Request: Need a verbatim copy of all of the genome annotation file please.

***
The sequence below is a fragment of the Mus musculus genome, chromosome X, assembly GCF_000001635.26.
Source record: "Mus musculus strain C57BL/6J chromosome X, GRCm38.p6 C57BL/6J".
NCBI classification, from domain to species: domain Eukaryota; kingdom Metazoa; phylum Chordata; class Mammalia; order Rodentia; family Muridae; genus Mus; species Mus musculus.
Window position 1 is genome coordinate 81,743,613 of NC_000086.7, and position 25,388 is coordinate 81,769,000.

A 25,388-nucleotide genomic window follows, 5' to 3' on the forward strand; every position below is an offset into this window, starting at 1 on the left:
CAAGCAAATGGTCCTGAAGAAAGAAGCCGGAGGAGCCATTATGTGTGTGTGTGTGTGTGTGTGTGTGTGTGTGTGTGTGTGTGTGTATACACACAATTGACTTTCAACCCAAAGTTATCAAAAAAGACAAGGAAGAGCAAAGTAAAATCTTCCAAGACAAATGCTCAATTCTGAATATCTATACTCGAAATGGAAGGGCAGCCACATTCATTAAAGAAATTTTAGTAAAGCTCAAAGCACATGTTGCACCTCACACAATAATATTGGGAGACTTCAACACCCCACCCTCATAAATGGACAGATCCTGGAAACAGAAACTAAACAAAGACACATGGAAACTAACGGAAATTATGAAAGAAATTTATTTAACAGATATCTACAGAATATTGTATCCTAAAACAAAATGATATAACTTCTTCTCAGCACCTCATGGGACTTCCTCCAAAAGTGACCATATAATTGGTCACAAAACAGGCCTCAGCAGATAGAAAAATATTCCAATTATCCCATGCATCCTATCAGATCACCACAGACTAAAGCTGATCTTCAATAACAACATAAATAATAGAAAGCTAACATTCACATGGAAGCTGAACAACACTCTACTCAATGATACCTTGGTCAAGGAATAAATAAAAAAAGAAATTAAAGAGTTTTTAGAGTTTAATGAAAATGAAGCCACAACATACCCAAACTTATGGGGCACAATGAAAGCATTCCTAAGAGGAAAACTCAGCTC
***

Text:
The sequence below is a fragment of the Mus musculus genome, chromosome X, assembly GCF_000001635.26.
Source record: "Mus musculus strain C57BL/6J chromosome X, GRCm38.p6 C57BL/6J".
NCBI classification, from domain to species: domain Eukaryota; kingdom Metazoa; phylum Chordata; class Mammalia; order Rodentia; family Muridae; genus Mus; species Mus musculus.
Window position 1 is genome coordinate 81,743,613 of NC_000086.7, and position 25,388 is coordinate 81,769,000.

A 25,388-nucleotide genomic window follows, 5' to 3' on the forward strand; every position below is an offset into this window, starting at 1 on the left:
CAAGCAAATGGTCCTGAAGAAAGAAGCCGGAGGAGCCATTATGTGTGTGTGTGTGTGTGTGTGTGTGTGTGTGTGTGTGTGTGTGTATACACACAATTGACTTTCAACCCAAAGTTATCAAAAAAGACAAGGAAGAGCAAAGTAAAATCTTCCAAGACAAATGCTCAATTCTGAATATCTATACTCGAAATGGAAGGGCAGCCACATTCATTAAAGAAATTTTAGTAAAGCTCAAAGCACATGTTGCACCTCACACAATAATATTGGGAGACTTCAACACCCCACCCTCATAAATGGACAGATCCTGGAAACAGAAACTAAACAAAGACACATGGAAACTAACGGAAATTATGAAAGAAATTTATTTAACAGATATCTACAGAATATTGTATCCTAAAACAAAATGATATAACTTCTTCTCAGCACCTCATGGGACTTCCTCCAAAAGTGACCATATAATTGGTCACAAAACAGGCCTCAGCAGATAGAAAAATATTCCAATTATCCCATGCATCCTATCAGATCACCACAGACTAAAGCTGATCTTCAATAACAACATAAATAATAGAAAGCTAACATTCACATGGAAGCTGAACAACACTCTACTCAATGATACCTTGGTCAAGGAATAAATAAAAAAAGAAATTAAAGAGTTTTTAGAGTTTAATGAAAATGAAGCCACAACATACCCAAACTTATGGGGCACAATGAAAGCATTCCTAAGAGGAAAACTCAGCTC